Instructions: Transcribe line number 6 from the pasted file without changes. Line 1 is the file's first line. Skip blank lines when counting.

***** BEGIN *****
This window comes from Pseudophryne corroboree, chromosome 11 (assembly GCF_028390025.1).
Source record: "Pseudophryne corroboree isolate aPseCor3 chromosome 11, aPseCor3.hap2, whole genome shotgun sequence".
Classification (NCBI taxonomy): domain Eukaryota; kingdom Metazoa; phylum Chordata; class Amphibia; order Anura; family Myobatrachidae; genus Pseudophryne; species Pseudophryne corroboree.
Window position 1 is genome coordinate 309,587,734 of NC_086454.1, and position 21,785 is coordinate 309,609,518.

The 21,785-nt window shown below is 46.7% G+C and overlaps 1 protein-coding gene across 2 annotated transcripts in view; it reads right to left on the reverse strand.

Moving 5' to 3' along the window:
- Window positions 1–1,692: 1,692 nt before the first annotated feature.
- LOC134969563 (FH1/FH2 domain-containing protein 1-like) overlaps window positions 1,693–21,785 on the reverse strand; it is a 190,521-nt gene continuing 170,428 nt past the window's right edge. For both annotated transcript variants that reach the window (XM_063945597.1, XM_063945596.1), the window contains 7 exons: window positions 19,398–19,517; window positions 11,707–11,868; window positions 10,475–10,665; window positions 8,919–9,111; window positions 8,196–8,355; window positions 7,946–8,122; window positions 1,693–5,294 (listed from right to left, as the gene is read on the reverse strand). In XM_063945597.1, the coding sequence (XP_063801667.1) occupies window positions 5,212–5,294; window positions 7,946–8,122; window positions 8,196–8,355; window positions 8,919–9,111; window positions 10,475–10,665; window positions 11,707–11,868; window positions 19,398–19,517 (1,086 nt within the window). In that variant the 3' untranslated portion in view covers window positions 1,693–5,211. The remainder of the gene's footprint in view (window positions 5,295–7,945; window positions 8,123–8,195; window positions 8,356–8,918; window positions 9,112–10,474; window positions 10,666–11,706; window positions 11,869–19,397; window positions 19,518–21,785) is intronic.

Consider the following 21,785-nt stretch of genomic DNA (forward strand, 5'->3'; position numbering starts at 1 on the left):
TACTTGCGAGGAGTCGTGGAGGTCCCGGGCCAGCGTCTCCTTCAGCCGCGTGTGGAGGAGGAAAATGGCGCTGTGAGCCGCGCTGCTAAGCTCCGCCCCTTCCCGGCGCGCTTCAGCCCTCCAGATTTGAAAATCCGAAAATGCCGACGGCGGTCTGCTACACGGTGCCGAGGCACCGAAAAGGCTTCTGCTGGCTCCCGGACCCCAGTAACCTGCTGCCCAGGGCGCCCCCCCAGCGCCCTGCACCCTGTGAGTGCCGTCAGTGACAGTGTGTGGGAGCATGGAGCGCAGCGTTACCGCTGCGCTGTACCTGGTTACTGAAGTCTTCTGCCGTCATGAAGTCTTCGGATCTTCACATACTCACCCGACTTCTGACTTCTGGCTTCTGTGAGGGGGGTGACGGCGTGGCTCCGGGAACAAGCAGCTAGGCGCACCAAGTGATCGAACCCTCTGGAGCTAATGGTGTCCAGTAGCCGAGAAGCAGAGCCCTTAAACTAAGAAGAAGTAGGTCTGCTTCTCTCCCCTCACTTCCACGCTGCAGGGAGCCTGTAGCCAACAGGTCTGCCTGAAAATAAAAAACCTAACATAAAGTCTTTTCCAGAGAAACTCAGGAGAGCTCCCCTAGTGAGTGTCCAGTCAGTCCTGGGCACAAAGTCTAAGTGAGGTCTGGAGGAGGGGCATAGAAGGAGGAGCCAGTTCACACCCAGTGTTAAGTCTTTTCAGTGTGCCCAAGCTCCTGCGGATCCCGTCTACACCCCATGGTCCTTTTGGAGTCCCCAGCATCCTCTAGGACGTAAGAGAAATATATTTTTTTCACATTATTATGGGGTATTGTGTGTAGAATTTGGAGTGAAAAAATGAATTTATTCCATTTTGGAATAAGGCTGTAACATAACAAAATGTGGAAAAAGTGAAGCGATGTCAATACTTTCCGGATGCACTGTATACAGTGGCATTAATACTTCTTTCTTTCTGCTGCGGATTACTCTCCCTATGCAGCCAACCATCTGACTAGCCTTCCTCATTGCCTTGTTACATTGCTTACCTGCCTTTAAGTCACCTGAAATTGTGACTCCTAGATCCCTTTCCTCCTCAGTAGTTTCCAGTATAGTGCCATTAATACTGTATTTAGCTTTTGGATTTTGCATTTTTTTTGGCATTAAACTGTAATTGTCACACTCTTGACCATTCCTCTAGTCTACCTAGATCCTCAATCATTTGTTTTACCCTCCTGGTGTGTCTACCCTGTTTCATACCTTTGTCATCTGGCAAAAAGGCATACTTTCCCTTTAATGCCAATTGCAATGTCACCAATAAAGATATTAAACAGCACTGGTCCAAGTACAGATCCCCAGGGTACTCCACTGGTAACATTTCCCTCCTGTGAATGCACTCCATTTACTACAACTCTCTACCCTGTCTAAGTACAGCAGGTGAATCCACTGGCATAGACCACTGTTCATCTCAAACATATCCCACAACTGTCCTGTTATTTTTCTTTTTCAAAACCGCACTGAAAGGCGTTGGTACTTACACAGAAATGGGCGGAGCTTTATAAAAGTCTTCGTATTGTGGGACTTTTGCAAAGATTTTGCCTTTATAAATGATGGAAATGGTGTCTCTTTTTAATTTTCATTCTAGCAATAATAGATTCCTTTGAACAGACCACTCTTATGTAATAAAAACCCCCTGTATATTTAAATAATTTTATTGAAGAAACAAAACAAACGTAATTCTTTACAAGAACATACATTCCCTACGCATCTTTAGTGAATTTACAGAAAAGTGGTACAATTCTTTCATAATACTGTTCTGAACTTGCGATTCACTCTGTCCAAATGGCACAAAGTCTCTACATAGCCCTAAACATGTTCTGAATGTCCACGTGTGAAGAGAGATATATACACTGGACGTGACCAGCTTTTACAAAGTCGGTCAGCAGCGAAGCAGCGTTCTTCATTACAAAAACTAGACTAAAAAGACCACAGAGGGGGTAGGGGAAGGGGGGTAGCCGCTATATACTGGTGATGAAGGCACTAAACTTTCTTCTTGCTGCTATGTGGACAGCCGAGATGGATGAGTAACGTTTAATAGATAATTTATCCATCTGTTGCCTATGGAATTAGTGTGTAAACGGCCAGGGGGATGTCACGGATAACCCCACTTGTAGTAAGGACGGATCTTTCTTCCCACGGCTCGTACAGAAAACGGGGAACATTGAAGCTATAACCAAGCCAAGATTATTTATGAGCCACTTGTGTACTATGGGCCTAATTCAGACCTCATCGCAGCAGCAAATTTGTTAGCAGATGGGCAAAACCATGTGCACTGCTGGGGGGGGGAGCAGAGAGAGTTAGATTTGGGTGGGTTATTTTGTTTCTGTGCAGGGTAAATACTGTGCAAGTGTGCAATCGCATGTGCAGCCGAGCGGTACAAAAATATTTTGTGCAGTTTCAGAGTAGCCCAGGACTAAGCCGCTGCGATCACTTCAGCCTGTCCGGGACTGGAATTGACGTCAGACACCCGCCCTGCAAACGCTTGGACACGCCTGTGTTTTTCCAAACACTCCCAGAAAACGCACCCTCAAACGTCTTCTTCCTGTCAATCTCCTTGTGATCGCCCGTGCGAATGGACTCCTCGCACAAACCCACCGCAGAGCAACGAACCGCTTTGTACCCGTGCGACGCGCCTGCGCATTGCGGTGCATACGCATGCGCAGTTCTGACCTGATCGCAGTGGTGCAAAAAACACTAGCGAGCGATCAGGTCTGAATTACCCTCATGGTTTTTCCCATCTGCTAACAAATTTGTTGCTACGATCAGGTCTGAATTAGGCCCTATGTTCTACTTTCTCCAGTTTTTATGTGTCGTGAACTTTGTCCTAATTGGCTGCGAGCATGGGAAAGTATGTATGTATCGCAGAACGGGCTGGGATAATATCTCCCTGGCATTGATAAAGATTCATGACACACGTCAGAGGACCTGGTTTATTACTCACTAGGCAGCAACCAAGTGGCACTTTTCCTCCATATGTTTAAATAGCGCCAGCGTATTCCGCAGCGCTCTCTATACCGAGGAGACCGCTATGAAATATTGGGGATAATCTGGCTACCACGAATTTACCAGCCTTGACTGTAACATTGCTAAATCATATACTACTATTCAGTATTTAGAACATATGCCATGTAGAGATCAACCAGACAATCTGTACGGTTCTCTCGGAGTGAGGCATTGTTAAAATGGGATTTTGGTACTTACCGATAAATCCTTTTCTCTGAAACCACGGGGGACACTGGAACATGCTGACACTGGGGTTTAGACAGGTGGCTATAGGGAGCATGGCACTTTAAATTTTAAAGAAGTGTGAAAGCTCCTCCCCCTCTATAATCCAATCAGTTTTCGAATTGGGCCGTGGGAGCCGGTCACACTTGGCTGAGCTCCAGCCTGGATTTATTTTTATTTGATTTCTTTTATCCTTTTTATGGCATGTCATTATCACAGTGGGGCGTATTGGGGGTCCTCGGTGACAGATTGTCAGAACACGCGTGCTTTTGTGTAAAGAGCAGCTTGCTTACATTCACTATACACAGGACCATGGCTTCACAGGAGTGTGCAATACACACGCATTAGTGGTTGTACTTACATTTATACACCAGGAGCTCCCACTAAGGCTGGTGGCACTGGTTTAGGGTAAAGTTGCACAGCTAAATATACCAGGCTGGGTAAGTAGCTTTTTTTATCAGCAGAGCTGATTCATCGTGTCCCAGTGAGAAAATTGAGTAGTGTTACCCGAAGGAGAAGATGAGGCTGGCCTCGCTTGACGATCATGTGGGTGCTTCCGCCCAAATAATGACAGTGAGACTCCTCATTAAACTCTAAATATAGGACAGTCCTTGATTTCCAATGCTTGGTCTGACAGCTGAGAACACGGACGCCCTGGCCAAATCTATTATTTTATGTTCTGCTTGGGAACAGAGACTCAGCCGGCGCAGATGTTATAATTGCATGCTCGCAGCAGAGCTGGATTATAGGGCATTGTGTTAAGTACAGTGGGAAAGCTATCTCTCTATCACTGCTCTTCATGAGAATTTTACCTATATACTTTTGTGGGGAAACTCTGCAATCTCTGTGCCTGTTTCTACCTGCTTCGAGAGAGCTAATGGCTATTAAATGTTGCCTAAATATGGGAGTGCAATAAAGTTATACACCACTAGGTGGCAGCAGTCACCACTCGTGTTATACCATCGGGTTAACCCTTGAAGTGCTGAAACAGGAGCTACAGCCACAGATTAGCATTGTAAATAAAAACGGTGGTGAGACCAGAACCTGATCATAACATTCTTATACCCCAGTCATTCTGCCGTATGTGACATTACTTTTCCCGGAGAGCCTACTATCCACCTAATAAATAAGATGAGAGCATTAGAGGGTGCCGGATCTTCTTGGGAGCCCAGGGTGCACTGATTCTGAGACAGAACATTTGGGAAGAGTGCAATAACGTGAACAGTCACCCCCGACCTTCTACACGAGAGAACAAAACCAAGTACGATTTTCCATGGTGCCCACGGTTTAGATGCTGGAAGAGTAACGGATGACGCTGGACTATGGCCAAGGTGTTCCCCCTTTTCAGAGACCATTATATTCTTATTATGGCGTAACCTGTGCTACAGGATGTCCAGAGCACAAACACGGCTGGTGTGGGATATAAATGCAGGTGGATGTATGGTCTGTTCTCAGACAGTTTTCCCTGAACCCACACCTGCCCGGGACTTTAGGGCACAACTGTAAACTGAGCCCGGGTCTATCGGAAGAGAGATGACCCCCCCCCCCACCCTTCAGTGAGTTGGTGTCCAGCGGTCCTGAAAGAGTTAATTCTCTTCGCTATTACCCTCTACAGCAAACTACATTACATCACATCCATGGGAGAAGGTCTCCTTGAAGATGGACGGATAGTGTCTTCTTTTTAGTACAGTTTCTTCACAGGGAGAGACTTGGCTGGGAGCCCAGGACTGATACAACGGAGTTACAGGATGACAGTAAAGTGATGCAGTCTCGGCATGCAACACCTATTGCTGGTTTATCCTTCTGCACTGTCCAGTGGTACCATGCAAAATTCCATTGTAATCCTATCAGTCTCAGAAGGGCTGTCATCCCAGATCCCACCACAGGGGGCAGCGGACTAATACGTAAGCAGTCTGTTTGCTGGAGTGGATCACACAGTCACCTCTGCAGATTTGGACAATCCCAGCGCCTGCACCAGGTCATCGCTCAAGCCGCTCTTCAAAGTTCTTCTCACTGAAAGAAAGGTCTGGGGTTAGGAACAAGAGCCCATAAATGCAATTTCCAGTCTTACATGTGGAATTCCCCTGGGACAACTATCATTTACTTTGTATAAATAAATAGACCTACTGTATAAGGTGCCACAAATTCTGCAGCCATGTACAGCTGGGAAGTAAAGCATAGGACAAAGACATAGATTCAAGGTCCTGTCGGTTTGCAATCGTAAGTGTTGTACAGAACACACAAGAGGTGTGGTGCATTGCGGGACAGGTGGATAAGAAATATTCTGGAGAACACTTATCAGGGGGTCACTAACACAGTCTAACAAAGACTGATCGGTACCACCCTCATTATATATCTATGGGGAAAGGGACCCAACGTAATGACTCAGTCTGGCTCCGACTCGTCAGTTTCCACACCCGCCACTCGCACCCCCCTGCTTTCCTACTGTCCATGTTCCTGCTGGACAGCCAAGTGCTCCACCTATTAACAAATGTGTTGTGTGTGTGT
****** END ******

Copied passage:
Moving 5' to 3' along the window: